Maybe 'Science' Isn't the Only Way to Know!

It seems not many people understand how they gain knowledge, or perhaps they are just not honest with themselves. I say this in the context of people suggesting that science is the only way to gain knowledge.

It doesn't take much introspection, for example, for me to recognise that most of my 'knowledge' wasn't gained through pure science or anything approximating the scientific method (whatever that is). I also have good reason to suspect that this is the case for every other human on the planet (including Richard Dawkins).

How else does one know? you may say. How about: reading books, listening to people, by example, etc.

I had just been just reading some blog post on the interweb that mostly consisted of a quote from a Wired article - where Dawkins was responding to a question on "the limits of science".

To be honest, Dawkins response was pretty lame, suggesting that the 'limits' were just where science hadn't got to yet. Then, when he almost gets to admitting science has limits, he turns to religion bashing.

Dawkins has an agenda, so in some ways I'm not surprised at his response. I'm sure he appreciates enough of the basics of epistemology to realise how weak his response was (unless of course he really does drink his own Kool-Aid).

What surprises me however, is how so many thinking people can take this on board and think that it holds weight.

Personally, I have a lot of faith in science - but I am honest enough to admit that it is faith. Science is based on some reasonable assumptions, but not infallible assumptions. Also, science has to be kept in the context of the kind of knowledge it is trying to discover.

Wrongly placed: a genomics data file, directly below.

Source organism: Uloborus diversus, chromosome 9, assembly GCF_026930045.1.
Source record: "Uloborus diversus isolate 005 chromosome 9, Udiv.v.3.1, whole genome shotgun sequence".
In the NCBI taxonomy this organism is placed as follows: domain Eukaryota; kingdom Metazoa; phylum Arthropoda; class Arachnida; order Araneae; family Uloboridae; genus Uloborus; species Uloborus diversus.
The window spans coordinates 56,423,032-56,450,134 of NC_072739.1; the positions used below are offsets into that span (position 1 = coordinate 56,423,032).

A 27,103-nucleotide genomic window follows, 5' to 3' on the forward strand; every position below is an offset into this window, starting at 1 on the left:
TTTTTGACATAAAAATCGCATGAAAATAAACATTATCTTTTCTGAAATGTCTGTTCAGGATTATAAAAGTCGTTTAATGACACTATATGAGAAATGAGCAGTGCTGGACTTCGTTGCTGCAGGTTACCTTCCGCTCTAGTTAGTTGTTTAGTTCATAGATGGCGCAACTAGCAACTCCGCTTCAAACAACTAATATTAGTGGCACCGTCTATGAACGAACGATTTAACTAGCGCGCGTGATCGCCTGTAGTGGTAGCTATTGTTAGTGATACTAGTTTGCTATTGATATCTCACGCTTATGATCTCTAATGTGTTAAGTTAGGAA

I found an article on the nature and philosophy of science, this quote from it illustrates my point reasonably well:

Scientists are unbiased observers who use the scientific method to conclusively confirm and conclusively falsify various theories. These experts have no preconceptions in gathering the data and logically derive theories from these objective observations. One great strength of science is that it’s self-correcting, because scientists readily abandon theories when they are shown to be irrational. Although such eminent views of science have been accepted by many people, they are almost completely untrue.

The philosophy of science is a subject that should be taught in every high school. Perhaps then we won't have a population gullible enough to digest the rhetoric of people like Dawkins.